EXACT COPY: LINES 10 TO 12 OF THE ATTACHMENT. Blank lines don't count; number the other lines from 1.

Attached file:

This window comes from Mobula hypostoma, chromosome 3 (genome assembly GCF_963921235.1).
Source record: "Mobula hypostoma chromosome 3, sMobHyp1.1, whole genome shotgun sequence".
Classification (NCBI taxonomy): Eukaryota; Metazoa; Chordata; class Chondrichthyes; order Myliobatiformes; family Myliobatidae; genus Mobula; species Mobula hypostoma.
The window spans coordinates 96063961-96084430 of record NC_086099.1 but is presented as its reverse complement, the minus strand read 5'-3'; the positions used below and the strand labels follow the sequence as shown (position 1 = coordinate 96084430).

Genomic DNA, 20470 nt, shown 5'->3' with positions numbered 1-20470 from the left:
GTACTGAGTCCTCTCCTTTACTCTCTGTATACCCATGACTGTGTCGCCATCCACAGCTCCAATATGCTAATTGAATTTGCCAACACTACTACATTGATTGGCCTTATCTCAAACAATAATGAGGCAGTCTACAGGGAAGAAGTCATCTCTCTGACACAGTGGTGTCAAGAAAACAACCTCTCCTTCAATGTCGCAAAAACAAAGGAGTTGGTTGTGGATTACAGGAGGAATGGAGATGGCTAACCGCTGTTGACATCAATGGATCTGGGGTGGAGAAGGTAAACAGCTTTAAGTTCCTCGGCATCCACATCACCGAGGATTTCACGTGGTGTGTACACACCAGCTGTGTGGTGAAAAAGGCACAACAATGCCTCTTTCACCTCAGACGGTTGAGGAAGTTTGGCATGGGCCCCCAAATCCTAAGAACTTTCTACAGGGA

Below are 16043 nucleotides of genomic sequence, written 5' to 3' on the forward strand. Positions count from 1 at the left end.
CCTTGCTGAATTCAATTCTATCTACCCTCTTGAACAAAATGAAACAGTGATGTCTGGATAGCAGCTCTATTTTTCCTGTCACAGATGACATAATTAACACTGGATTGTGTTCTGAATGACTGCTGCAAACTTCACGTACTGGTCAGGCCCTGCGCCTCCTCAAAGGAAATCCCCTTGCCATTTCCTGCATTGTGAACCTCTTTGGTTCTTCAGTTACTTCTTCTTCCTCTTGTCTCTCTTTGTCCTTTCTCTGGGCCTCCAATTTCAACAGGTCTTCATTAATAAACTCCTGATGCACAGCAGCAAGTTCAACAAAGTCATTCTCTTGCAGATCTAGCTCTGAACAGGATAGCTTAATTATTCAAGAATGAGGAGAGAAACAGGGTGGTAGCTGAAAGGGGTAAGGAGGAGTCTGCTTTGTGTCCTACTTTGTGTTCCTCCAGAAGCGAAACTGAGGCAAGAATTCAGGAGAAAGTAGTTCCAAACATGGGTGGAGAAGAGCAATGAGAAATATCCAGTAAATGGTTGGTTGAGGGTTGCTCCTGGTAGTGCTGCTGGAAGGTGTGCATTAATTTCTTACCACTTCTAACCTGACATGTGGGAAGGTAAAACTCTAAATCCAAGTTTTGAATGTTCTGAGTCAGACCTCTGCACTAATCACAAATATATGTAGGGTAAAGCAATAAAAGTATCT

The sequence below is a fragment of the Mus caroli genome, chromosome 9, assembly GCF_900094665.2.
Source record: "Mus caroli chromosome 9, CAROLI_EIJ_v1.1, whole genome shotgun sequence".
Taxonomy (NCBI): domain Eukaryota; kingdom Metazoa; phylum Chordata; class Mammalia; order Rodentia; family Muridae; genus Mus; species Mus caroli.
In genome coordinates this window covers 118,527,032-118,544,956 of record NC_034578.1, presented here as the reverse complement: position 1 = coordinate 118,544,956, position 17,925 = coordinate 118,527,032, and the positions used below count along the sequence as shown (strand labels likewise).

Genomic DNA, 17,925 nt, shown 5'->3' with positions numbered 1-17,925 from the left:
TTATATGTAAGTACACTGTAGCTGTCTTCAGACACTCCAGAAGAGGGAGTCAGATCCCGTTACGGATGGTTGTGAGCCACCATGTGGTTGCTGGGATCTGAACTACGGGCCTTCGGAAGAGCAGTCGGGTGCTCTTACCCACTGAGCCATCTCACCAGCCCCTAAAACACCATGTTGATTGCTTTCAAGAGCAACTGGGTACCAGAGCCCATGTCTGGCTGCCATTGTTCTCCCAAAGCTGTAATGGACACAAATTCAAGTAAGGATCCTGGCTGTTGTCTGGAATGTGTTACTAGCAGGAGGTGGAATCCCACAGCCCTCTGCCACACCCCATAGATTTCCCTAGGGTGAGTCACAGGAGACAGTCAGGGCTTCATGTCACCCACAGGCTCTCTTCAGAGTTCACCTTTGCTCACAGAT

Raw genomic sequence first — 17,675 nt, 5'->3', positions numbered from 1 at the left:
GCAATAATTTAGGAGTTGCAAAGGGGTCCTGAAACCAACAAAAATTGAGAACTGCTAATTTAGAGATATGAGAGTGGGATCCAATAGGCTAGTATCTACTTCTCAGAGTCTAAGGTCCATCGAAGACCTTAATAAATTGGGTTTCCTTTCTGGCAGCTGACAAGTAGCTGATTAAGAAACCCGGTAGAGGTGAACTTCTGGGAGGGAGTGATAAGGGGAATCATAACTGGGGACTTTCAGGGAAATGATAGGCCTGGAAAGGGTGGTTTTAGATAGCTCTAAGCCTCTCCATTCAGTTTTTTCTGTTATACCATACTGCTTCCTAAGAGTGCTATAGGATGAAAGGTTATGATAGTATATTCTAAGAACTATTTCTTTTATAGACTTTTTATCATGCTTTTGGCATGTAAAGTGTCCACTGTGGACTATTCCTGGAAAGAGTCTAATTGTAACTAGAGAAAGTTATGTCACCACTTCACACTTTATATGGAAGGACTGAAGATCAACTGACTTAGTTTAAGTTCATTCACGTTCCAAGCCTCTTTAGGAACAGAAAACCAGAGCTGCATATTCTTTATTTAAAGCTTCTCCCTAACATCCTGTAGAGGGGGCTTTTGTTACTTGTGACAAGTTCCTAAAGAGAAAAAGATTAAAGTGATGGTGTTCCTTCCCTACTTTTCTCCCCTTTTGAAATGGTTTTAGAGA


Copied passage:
Source record: "Mus caroli chromosome 9, CAROLI_EIJ_v1.1, whole genome shotgun sequence".
Taxonomy (NCBI): domain Eukaryota; kingdom Metazoa; phylum Chordata; class Mammalia; order Rodentia; family Muridae; genus Mus; species Mus caroli.
In genome coordinates this window covers 118,527,032-118,544,956 of record NC_034578.1, presented here as the reverse complement: position 1 = coordinate 118,544,956, position 17,925 = coordinate 118,527,032, and the positions used below count along the sequence as shown (strand labels likewise).